These three options are equivalent; multiple forms are supported for compatibility with other linkers. They assign space to common symbols even if a relocatable output file is specified (with -r). The script command "FORCE_COMMON_ALLOCATION" has the same effect.
Adds AUDITLIB to the "DT_DEPAUDIT" entry of the dynamic section. AUDITLIB is not checked for existence, nor will it use the DT_SONAME specified in the library. If specified multiple times "DT_DEPAUDIT" will contain a colon separated list of audit interfaces to use. This option is only meaningful on ELF platforms supporting the rtld-audit interface. The -P option is provided for Solaris compatibility.
Use entry as the explicit symbol for beginning execution of your program, rather than the default entry point. If there is no symbol named entry, the linker will try to parse entry as a number, and use that as the entry address (the number will be interpreted in base 10; you may use a leading 0x for base 16, or a leading 0 for base 8).
Specifies a list of archive libraries from which symbols should not be automatically exported. The library names may be delimited by commas or colons. Specifying "--exclude-libs ALL" excludes symbols in all archive libraries from automatic export. This option is available only for the i386 PE targeted port of the linker and for ELF targeted ports. For i386 PE , symbols explicitly listed in a .def file are still exported, regardless of this option. For ELF targeted ports, symbols affected by this option will be treated as hidden.
Specifies a list of object files or archive members, from which symbols should not be automatically exported, but which should be copied wholesale into the import library being generated during the link. The module names may be delimited by commas or colons, and must match exactly the filenames used by ld to open the files; for archive members, this is simply the member name, but for object files the name listed must include and match precisely any path used to specify the input file on the linker's command-line. This option is available only for the i386 PE targeted port of the linker. Symbols explicitly listed in a .def file are still exported, regardless of this option.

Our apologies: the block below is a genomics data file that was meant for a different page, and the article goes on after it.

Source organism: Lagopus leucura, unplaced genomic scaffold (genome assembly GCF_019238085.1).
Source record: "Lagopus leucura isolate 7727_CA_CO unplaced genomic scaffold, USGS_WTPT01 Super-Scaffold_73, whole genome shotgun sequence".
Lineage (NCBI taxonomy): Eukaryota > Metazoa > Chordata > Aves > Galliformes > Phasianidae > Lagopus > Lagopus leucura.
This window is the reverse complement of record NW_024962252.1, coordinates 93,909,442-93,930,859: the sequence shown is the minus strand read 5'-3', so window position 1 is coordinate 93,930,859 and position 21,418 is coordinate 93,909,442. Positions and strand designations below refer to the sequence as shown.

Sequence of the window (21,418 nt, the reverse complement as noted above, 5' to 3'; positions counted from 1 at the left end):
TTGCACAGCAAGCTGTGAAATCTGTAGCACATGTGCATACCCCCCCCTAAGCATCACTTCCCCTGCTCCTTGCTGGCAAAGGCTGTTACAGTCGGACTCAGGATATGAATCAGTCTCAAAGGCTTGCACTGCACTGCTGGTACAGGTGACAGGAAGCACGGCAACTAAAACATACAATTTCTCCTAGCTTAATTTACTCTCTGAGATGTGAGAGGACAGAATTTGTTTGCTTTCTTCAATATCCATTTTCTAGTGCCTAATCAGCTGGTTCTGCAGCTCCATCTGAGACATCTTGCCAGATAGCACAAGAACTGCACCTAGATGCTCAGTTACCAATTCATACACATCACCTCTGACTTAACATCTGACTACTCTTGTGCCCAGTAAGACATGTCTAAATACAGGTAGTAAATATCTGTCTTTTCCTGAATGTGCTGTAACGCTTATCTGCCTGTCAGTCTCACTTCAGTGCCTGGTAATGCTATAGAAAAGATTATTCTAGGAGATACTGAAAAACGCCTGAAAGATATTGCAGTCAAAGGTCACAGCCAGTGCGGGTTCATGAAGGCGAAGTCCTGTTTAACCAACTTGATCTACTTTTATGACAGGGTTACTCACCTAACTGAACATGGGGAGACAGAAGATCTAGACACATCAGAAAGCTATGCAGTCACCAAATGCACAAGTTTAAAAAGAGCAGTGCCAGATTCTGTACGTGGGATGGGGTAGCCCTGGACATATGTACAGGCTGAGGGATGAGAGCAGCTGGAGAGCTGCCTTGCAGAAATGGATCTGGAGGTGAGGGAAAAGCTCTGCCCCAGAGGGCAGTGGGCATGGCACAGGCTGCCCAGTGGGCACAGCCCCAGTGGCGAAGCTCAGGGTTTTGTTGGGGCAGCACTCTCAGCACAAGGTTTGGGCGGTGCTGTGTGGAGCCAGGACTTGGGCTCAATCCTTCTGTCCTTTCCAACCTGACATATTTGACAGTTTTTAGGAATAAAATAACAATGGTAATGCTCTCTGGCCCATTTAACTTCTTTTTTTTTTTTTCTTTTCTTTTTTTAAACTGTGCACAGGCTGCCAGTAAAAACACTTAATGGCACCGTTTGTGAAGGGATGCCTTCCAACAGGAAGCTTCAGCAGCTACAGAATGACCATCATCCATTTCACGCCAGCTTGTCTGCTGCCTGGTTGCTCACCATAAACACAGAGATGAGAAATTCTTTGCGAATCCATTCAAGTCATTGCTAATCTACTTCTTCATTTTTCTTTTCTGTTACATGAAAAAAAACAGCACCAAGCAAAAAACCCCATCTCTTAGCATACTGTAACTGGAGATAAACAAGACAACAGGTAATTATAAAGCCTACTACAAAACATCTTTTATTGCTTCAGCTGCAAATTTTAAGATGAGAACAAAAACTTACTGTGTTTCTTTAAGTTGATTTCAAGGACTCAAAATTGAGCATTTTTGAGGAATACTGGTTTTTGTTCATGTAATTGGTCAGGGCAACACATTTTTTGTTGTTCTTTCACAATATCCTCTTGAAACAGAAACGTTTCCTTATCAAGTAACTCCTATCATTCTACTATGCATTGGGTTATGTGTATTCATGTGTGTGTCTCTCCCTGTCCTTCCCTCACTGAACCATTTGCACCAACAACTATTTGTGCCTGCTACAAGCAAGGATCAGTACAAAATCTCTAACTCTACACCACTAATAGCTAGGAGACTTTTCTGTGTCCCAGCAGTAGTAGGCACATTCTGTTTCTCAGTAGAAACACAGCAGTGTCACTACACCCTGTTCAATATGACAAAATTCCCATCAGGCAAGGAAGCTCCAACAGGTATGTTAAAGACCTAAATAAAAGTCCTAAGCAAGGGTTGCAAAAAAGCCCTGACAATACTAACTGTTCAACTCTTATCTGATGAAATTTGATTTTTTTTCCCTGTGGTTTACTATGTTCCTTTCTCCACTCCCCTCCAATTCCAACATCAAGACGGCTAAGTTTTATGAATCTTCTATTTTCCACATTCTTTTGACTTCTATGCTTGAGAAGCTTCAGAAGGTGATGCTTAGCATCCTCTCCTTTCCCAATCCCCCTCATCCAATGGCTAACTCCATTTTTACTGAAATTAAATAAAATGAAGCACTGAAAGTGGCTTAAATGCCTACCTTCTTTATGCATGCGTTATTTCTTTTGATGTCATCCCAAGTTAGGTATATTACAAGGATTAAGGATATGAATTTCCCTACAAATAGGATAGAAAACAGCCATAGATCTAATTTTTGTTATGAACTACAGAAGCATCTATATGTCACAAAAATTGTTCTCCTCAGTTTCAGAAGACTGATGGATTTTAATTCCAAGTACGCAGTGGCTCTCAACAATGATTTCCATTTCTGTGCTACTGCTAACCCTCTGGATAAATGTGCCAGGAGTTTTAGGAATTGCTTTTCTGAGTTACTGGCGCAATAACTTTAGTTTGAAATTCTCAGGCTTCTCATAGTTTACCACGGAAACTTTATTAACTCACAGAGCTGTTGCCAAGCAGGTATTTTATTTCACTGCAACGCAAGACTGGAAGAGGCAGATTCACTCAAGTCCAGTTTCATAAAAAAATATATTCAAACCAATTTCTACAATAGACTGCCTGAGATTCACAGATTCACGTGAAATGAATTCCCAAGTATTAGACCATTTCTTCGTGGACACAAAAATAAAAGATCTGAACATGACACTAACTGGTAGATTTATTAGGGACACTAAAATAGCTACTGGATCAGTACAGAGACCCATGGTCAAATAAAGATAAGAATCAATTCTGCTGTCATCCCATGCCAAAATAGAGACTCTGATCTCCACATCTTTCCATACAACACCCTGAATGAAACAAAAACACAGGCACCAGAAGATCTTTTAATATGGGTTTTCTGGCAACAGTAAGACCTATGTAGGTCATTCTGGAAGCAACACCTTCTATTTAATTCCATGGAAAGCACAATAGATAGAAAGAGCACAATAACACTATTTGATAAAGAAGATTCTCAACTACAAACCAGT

When creating a dynamically linked executable, using the -E option or the --export-dynamic option causes the linker to add all symbols to the dynamic symbol table. The dynamic symbol table is the set of symbols which are visible from dynamic objects at run time.
If you do not use either of these options (or use the --no-export-dynamic option to restore the default behavior), the dynamic symbol table will normally contain only those symbols which are referenced by some dynamic object mentioned in the link.
If you use "dlopen" to load a dynamic object which needs to refer back to the symbols defined by the program, rather than some other dynamic object, then you will probably need to use this option when linking the program itself.
You can also use the dynamic list to control what symbols should be added to the dynamic symbol table if the output format supports it. See the description of --dynamic-list.
Note that this option is specific to ELF targeted ports. PE targets support a similar function to export all symbols from a DLL or EXE ; see the description of --export-all-symbols below.